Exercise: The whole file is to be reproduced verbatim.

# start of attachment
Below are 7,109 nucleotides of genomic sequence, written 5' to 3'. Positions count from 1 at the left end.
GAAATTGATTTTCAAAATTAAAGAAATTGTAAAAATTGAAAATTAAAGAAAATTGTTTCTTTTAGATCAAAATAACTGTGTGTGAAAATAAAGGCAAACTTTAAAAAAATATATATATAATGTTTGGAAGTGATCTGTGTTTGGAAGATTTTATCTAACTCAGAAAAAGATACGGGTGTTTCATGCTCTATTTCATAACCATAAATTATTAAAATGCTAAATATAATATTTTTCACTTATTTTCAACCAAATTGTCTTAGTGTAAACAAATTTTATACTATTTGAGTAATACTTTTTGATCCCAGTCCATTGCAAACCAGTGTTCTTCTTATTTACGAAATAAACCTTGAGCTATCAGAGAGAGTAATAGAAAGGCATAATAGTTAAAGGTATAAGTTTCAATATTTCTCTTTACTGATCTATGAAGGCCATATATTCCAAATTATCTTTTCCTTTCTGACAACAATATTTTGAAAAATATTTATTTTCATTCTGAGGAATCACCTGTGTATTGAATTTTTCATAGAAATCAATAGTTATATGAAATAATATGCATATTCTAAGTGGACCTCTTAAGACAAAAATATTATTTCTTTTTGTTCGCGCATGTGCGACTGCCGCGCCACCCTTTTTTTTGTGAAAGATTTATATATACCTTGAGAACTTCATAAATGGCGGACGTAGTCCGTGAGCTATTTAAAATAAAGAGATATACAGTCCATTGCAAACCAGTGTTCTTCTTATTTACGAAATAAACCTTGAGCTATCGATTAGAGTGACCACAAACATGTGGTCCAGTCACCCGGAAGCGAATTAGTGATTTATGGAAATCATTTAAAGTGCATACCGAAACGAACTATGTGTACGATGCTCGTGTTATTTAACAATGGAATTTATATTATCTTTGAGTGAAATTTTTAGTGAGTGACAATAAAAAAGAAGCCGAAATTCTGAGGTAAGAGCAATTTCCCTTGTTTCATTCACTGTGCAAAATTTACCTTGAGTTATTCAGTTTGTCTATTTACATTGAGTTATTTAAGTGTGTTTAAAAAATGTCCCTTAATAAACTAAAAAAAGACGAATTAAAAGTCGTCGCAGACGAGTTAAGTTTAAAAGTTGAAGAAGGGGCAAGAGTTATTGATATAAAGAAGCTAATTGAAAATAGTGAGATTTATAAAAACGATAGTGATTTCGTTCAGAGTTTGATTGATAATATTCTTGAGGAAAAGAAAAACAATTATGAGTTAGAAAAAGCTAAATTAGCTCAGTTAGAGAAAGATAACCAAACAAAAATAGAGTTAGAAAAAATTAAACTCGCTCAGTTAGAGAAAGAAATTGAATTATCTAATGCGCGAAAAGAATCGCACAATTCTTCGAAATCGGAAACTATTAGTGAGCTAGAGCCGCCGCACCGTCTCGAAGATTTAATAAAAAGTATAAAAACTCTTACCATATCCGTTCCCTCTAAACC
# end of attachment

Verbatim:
Below are 7,109 nucleotides of genomic sequence, written 5' to 3'. Positions count from 1 at the left end.
GAAATTGATTTTCAAAATTAAAGAAATTGTAAAAATTGAAAATTAAAGAAAATTGTTTCTTTTAGATCAAAATAACTGTGTGTGAAAATAAAGGCAAACTTTAAAAAAATATATATATAATGTTTGGAAGTGATCTGTGTTTGGAAGATTTTATCTAACTCAGAAAAAGATACGGGTGTTTCATGCTCTATTTCATAACCATAAATTATTAAAATGCTAAATATAATATTTTTCACTTATTTTCAACCAAATTGTCTTAGTGTAAACAAATTTTATACTATTTGAGTAATACTTTTTGATCCCAGTCCATTGCAAACCAGTGTTCTTCTTATTTACGAAATAAACCTTGAGCTATCAGAGAGAGTAATAGAAAGGCATAATAGTTAAAGGTATAAGTTTCAATATTTCTCTTTACTGATCTATGAAGGCCATATATTCCAAATTATCTTTTCCTTTCTGACAACAATATTTTGAAAAATATTTATTTTCATTCTGAGGAATCACCTGTGTATTGAATTTTTCATAGAAATCAATAGTTATATGAAATAATATGCATATTCTAAGTGGACCTCTTAAGACAAAAATATTATTTCTTTTTGTTCGCGCATGTGCGACTGCCGCGCCACCCTTTTTTTTGTGAAAGATTTATATATACCTTGAGAACTTCATAAATGGCGGACGTAGTCCGTGAGCTATTTAAAATAAAGAGATATACAGTCCATTGCAAACCAGTGTTCTTCTTATTTACGAAATAAACCTTGAGCTATCGATTAGAGTGACCACAAACATGTGGTCCAGTCACCCGGAAGCGAATTAGTGATTTATGGAAATCATTTAAAGTGCATACCGAAACGAACTATGTGTACGATGCTCGTGTTATTTAACAATGGAATTTATATTATCTTTGAGTGAAATTTTTAGTGAGTGACAATAAAAAAGAAGCCGAAATTCTGAGGTAAGAGCAATTTCCCTTGTTTCATTCACTGTGCAAAATTTACCTTGAGTTATTCAGTTTGTCTATTTACATTGAGTTATTTAAGTGTGTTTAAAAAATGTCCCTTAATAAACTAAAAAAAGACGAATTAAAAGTCGTCGCAGACGAGTTAAGTTTAAAAGTTGAAGAAGGGGCAAGAGTTATTGATATAAAGAAGCTAATTGAAAATAGTGAGATTTATAAAAACGATAGTGATTTCGTTCAGAGTTTGATTGATAATATTCTTGAGGAAAAGAAAAACAATTATGAGTTAGAAAAAGCTAAATTAGCTCAGTTAGAGAAAGATAACCAAACAAAAATAGAGTTAGAAAAAATTAAACTCGCTCAGTTAGAGAAAGAAATTGAATTATCTAATGCGCGAAAAGAATCGCACAATTCTTCGAAATCGGAAACTATTAGTGAGCTAGAGCCGCCGCACCGTCTCGAAGATTTAATAAAAAGTATAAAAACTCTTACCATATCCGTTCCCTCTAAACC